Several cyber security firms reported finding a malicious program called XcodeGhost that was embedded in hundreds of legitimate apps. This program allows hackers to collect data from devices like iPhones and iPads.
The affected applications included the popular WeChat app, the car hailing app Didi Kuaidi and a music downloading app.
The hackers embedded the malicious program by convincing developers of legitimate software to use a counterfeit version of Apple's software for creating iOS and Mac apps, which is known as Xcode, Apple stated.
"We've removed the apps from the App Store that we know have been created with this counterfeit software," Apple spokeswoman Christine Monaghan stated in an email, quoted by Reuters. "We are working with the developers to make sure they're using the proper version of Xcode to rebuild their apps."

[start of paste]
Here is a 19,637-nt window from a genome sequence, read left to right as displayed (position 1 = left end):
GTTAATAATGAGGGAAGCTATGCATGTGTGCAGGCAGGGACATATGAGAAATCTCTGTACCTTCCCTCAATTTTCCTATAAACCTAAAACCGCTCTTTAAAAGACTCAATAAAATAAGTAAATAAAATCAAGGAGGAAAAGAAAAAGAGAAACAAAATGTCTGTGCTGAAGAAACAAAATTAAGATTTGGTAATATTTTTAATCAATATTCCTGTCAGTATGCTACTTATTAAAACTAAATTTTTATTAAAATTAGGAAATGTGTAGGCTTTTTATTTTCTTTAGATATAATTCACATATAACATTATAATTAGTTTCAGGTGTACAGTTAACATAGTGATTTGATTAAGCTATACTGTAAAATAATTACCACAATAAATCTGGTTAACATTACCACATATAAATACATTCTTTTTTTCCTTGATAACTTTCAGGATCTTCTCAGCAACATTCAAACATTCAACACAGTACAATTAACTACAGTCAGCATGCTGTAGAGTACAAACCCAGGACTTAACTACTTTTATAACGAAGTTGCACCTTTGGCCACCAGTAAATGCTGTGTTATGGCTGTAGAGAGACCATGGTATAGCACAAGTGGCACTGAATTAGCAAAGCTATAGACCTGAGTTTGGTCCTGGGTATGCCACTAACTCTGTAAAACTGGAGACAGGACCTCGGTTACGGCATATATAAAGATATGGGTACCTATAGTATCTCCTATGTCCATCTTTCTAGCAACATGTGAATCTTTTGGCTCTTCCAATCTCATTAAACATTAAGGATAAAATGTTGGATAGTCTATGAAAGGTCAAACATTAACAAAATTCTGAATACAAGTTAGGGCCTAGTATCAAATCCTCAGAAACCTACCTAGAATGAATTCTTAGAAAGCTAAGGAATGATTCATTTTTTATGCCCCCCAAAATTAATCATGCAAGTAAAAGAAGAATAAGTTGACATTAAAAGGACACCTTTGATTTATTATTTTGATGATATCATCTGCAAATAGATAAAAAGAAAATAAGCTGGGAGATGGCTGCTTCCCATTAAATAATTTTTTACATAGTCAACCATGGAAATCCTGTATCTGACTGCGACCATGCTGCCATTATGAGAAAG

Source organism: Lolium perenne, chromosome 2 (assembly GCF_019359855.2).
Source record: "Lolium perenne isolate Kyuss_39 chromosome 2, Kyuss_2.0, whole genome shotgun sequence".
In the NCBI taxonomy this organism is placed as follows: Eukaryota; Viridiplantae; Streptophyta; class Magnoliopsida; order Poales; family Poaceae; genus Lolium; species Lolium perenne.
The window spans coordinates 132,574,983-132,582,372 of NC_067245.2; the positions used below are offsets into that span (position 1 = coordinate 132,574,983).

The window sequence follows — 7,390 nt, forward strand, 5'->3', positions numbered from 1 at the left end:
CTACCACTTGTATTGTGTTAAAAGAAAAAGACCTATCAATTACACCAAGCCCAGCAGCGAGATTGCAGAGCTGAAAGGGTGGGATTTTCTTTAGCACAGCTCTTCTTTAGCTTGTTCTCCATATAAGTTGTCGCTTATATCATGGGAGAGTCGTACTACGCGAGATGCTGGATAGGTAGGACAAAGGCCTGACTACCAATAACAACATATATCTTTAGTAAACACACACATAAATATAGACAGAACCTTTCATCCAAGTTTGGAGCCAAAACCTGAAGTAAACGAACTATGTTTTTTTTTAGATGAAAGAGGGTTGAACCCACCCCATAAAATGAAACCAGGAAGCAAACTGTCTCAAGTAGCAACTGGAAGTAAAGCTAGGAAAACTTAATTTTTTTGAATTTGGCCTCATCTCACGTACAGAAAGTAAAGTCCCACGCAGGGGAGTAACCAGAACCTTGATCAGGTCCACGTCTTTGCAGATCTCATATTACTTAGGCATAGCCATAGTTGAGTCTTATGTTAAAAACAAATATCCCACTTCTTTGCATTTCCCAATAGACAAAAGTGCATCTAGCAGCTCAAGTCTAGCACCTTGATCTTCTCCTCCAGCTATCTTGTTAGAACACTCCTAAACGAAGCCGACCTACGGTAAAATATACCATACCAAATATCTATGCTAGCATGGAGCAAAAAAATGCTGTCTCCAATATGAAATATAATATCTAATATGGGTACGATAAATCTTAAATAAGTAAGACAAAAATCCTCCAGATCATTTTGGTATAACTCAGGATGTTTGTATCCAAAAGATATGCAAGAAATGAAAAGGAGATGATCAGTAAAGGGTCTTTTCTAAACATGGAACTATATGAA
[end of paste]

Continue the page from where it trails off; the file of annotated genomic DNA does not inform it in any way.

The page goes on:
Olson: Other hackers might copy this approach
However, Apple has not said what steps iPhone and iPad users could take to find out whether their devices were affected by the cyber attack.
The counterfeit version of Xcode was downloaded from a server in China that developers may have used because it allowed for faster downloads than using Apple's US servers, said Palo Alto Networks Director of Threat Intelligence Ryan Olson. His company was among the cyber security firms that reported finding the malicious program.
According to Olson, no examples of data theft or other harm were recorded as a result of the attack. However, he called it "a pretty big deal" because the attack showed that the App Store could be compromised if hackers infected machines of software developers writing legitimate apps. Olson warned that other hackers might copy this approach.
das/rg (Reuters, dpa)